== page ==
The Government of Canada announced in December 2011, that the CHT will continue to grow at six per cent for the next five years, until 2016-17. Starting in 2017-18, the CHT will grow in line with a three-year moving average of nominal gross domestic product (GDP) growth, with funding guaranteed to increase by at least three per cent per year. In addition the CST will continue to grow at its current rate of three per cent annually in 2014-15 and beyond. The CHT and the CST will be reviewed in 2024.
Level of Health and Social Transfers Over Time
Although the value of health and social transfers declined during the mid-1990s, recent investments have increased the value of those transfers considerably.
Accountability Frameworks Have Evolved with Transfers
Federal accountability for how provincial and territorial governments spend transferred funds has evolved along with fiscal arrangements. In the 1950s and 60s, federal transfers were conditional cost-sharing grants that encouraged the establishment of national programs and ensured comparable quality across provinces. As these programs became more established, there was less necessity for the rigorous and comprehensive reporting and auditing required on the part of the federal government. Federal support for national priorities began to shift to block funding based on acceptance of broad principles and shared objectives. The block funding structure gives provinces and territories greater flexibility in designing and administering programs.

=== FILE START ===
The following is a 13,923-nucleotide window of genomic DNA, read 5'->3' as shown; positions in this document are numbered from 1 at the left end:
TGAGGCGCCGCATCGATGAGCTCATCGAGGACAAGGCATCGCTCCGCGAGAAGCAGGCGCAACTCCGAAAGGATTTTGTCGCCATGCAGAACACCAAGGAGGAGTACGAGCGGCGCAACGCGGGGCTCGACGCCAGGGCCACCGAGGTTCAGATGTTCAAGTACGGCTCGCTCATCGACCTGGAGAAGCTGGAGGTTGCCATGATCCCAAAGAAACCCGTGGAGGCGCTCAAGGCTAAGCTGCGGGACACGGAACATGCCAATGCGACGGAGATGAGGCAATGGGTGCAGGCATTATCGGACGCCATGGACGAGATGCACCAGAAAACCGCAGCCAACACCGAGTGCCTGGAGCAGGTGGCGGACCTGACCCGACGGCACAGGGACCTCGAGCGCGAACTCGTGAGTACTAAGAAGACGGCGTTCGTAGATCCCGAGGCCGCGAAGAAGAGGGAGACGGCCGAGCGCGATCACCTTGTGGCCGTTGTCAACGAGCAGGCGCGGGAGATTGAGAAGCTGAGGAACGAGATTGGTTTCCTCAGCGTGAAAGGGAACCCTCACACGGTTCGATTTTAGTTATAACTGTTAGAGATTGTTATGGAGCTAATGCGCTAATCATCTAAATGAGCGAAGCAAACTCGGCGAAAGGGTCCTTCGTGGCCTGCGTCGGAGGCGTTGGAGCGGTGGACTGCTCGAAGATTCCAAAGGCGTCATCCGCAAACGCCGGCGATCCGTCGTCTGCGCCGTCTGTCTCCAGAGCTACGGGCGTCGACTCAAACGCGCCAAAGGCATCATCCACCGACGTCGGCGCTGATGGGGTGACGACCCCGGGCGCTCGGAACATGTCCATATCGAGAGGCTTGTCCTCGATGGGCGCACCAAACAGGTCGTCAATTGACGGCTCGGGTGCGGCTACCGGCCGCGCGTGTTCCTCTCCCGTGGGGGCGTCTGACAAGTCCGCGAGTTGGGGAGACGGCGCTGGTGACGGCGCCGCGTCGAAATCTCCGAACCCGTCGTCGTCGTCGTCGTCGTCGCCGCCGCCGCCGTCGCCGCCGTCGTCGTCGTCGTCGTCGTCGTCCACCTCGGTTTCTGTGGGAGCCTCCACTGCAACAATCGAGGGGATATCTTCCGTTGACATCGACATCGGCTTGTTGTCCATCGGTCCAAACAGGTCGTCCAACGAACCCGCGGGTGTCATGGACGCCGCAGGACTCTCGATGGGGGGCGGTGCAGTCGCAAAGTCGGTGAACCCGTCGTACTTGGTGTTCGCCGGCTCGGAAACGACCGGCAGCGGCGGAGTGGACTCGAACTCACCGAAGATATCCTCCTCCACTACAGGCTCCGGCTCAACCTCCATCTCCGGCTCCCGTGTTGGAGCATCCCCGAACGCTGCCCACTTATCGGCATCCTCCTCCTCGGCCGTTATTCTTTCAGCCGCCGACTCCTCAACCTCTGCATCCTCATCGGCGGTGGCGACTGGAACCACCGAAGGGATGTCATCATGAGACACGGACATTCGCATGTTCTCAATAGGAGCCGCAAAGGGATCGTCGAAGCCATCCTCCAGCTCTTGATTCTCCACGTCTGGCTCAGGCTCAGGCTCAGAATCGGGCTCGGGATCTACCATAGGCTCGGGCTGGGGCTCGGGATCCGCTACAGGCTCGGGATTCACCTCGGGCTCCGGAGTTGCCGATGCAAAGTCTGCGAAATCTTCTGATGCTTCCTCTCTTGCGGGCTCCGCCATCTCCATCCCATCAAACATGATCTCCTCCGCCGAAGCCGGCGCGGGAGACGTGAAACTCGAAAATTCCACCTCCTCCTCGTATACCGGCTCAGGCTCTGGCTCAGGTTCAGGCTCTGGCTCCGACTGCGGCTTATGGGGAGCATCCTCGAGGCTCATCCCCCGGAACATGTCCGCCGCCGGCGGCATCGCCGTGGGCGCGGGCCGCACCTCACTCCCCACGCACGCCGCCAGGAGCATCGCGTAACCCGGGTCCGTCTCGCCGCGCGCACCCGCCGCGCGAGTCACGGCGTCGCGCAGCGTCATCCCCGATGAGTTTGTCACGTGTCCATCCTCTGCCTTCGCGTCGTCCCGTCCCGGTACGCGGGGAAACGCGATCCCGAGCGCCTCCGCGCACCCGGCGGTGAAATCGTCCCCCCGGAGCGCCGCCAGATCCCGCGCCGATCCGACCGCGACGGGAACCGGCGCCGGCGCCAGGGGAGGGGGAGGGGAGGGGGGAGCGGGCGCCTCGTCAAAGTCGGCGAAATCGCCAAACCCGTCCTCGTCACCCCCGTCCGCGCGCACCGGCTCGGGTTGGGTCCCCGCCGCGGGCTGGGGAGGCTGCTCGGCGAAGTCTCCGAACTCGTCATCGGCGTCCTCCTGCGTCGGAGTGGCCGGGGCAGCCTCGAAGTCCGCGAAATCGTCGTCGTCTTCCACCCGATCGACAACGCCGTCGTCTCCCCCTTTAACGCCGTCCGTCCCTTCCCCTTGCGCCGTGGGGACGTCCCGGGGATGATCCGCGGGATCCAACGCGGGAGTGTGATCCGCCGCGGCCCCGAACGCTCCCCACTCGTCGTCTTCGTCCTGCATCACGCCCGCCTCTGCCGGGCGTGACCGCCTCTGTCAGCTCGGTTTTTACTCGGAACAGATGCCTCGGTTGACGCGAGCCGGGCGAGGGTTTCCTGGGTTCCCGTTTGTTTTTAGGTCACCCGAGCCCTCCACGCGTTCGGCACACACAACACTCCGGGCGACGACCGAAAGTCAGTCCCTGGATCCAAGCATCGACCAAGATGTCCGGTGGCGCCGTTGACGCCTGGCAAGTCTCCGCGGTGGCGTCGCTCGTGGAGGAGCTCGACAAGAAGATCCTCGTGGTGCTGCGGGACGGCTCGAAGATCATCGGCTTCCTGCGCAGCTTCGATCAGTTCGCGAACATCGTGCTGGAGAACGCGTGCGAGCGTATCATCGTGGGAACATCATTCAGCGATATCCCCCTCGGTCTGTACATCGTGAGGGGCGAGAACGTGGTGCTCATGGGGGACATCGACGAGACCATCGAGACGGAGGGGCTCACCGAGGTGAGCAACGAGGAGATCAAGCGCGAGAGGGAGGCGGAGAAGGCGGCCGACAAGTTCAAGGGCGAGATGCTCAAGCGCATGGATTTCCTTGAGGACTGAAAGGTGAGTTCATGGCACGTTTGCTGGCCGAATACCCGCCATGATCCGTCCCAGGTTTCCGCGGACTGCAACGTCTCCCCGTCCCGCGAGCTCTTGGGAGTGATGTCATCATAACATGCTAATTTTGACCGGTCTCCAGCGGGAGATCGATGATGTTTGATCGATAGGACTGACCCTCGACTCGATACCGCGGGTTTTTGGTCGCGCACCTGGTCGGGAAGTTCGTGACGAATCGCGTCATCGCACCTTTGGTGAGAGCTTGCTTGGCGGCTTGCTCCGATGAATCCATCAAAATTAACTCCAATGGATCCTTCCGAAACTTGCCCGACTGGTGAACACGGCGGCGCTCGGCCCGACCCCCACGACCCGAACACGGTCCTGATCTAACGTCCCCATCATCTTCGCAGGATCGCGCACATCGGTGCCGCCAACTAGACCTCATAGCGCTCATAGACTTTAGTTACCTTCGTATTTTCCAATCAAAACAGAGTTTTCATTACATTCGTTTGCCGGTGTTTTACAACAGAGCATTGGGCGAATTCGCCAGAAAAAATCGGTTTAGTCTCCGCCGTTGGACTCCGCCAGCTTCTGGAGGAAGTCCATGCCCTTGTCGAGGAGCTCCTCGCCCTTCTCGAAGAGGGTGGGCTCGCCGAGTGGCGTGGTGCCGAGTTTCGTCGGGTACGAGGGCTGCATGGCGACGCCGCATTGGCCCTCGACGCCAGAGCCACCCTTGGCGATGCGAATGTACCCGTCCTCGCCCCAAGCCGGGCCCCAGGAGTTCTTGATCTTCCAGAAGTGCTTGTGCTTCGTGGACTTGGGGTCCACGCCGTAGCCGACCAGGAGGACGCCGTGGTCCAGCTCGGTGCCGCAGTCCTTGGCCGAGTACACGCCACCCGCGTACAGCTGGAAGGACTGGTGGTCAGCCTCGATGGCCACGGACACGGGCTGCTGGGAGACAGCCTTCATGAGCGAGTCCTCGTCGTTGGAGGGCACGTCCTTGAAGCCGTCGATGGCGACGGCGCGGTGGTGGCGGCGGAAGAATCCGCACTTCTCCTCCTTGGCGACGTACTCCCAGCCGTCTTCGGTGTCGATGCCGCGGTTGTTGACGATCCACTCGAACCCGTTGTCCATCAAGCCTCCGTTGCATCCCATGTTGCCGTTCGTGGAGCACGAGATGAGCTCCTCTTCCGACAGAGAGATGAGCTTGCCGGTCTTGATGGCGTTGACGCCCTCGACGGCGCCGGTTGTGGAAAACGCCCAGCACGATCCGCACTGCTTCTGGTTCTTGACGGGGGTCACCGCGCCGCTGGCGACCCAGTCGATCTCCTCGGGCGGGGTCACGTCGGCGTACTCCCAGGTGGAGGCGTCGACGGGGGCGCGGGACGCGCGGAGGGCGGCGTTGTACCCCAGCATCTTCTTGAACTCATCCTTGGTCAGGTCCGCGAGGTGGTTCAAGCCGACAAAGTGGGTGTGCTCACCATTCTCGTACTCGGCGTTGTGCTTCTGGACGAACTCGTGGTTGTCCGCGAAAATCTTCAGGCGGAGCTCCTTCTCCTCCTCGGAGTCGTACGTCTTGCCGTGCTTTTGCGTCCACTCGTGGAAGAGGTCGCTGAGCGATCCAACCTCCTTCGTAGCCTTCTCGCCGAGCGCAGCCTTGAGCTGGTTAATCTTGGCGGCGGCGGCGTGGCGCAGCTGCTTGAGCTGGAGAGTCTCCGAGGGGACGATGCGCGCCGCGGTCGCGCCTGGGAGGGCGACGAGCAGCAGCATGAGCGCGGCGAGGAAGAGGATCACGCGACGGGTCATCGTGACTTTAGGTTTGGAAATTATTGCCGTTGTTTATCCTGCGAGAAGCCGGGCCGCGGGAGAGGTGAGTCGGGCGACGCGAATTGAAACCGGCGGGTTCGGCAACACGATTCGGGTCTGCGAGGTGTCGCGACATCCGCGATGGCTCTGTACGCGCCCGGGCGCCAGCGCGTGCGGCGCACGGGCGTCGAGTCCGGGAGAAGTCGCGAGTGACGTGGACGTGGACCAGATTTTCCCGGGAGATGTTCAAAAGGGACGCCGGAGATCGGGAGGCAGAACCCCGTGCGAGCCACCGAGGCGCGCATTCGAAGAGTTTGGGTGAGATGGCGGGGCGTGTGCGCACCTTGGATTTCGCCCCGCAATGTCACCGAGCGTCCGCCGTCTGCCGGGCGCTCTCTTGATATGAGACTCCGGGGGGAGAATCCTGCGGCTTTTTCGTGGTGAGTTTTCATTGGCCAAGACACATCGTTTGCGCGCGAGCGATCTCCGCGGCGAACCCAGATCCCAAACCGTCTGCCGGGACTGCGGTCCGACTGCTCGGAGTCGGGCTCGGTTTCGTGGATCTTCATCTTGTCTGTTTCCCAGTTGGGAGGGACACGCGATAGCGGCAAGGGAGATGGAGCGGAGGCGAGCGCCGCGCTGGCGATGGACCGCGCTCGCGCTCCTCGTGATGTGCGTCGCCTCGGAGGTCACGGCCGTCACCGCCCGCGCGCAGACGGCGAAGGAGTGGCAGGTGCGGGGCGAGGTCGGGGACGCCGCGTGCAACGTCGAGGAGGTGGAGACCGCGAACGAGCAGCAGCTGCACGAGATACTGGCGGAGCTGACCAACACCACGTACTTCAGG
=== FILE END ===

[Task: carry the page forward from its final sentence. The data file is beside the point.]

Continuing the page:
As a result of this evolution, today governments focus on accountability to the public, rather than to other levels of governments. Public accountability frameworks recognize that governments are accountable directly to their residents, since they are the ones who pay taxes and receive services. This model therefore involves government reporting on dollars spent as well as outcomes achieved.Recent examples of public accountability frameworks include the last three health accords, as well as the bilateral Labour Market Agreements between the Government of Canada and provincial and territorial governments.
Other Useful Links
Federal Support for Diagnostic and Medical Equipment
Federal Support for Children
Federal Investments in Health Care
Federal Initiatives in Support of Post-Secondary Education, Public Transit and Affordable Housing (C-48)